Israel Patent Office Ruling Clarifies Section 17c of the Israel Patent Law

Section 17(c) of the Israel Patent Law is a clause under which the applicant is able to rely on a corresponding patent that has issued from an approved examination authority, to obtain a patent in Israel by conforming the claims to those that issued, without substantial examination in Israel for Novelty, Unity of Invention, Enablement, Inventive Step and Adequate Disclosure. 

The assumption is that, by and large, the examining countries have very similar standards and by relying on Section 17c where possible, the IPO can best utilize the resources needed for substantial examination to those cases where applications are only filed in Israel, or where an accelerated examination has been authorized.

The list of countries whose examination procedure is currently acceptable for invoking section 17c, includes: Australia, Austria, the United States Patent Office (USPTO), Germany, Denmark, the UK, the Russian Federation, Japan, the European Patent Office (EPO) , Norway, Canada and Sweden.

In Opposition Proceedings regarding IL 136482 to Albemarle Corporation, Bromium Compounds LTD, represented by Adin-Liss Attorneys, attempted to have the Application rejected outright in an opposition proceedings because the Examiner had allowed the patent to issue by invoking section 17c on a US patent that was itself a continuation-in-part.

The Commissioner of Patents, Dr. Meir Noam, rejected the opposers motion to reject the patent outright, but accepted that in cases where there is a Continuation-in-Part of a published prior application, the prior application should be considered prior art under Israeli Law, and the claims of the CIP should be examined against the disclosure of the parent application.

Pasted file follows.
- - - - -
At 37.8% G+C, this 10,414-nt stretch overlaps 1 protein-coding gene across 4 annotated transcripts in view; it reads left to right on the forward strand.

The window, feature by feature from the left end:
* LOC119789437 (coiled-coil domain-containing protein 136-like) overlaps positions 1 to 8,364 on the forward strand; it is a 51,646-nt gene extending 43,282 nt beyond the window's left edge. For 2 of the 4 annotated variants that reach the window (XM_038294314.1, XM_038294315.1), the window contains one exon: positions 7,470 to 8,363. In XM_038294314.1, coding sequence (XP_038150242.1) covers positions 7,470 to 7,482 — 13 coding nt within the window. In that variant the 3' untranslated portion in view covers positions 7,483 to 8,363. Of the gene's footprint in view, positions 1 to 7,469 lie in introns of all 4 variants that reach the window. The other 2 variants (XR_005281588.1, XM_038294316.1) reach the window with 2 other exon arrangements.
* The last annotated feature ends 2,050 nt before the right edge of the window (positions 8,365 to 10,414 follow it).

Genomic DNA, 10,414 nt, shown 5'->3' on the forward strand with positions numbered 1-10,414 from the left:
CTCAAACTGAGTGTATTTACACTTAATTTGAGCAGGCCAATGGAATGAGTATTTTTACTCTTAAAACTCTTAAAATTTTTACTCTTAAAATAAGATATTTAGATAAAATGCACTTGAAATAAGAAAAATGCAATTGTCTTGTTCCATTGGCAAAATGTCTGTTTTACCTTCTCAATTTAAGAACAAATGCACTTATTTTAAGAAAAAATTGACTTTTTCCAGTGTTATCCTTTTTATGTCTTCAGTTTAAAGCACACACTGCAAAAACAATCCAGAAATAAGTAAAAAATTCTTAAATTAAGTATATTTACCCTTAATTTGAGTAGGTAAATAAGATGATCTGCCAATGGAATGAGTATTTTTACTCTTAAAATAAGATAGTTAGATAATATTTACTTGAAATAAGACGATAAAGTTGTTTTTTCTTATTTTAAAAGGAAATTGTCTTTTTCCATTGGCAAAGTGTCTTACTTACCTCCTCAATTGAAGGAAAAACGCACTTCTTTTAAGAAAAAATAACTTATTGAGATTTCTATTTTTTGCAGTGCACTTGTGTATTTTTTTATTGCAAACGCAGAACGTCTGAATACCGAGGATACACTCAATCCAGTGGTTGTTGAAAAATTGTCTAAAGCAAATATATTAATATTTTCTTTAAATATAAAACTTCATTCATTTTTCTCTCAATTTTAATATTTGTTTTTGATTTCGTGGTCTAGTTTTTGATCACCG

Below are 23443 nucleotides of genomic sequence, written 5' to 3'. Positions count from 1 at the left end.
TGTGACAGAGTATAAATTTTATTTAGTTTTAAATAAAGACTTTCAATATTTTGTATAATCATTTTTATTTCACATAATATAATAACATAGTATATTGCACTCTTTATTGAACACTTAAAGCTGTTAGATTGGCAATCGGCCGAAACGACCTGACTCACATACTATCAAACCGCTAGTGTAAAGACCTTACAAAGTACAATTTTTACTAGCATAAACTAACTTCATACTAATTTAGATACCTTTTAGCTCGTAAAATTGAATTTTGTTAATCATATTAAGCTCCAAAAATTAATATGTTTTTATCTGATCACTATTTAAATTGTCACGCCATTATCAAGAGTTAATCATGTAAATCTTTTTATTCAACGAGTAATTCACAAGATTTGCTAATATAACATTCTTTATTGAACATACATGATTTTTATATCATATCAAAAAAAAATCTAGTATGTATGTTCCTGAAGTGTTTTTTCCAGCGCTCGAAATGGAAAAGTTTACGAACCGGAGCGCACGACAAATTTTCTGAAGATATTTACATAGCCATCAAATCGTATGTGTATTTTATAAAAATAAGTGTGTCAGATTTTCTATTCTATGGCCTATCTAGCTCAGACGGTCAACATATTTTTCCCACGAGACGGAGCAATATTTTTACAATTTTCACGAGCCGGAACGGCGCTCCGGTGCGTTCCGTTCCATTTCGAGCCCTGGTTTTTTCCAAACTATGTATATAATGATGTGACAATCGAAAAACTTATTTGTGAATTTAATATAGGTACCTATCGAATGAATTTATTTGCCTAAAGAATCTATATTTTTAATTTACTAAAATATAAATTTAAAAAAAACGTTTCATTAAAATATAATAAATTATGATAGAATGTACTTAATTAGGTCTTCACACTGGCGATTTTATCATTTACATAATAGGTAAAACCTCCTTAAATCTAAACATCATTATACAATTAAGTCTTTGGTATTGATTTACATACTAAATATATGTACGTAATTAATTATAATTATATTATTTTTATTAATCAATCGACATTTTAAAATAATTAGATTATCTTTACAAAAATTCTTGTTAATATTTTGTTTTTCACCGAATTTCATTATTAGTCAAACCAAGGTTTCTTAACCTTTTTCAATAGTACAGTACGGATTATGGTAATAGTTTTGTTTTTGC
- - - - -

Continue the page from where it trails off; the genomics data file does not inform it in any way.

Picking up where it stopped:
Noam went on to clarify that the list of countries for which Section 17c can be invoked is essentially a list that establishes presumption of patentability, and, if, there is some reason by which such an assumption is invalidated, the Patent Office can and should conduct substantive examination.

A more common occurence (not discussed in the interm ruling) would be where a US patent has issued for an invention disclosed before the priority date in the one year grace period peculiar to the US.  Here, the prior disclosure, whilst not invalidating the patent in the US, would invalidate it elsewhere, including Israel. In such cases, reliance on Section 17(c) would not be allowed.

In both the CIP case under discussion in the Opposition Proceedings and the grace period example I’ve suggested, the Applicant would be required to have informed the patent office of the publication of the parent application / grace period publication under Section 18b of the Israel Patent Law.

Getting back to the decision regarding IL136482, dated 20 August 2007, the Examiner was wrong to have allowed the patent under Section 17c, but the Israel Registrar of Patents is correct not to allow that fact to disqualify the patent. Rather, the Opponent, Bromium Compounds, will have to present evidence of lack of novelty / inventive step. However, the parent application will be considered prior art under Israel Law, and may be used in this regard.   

The ruling also discussed the possibility of converting an allowed patent into a patent of addition, and suggested that such a move would not be acceptable, based on an old ruling by a previous registrar, a Mr Joel Tzur. I am not sure that I follow the logic, and would suggest that an Israel Patent-of-Addition might well be the best way to relate to Continuations-in-Part. That said, in the interest of international harmonization, I think both should be discarded into the trash can of history. 

Categories: Intellectual Property, inventive step, IPO, Israel, Israel IP, Israel Patent, Israel Patent Office, Israel Patent Office Rulings, Israel Related, News, Patents

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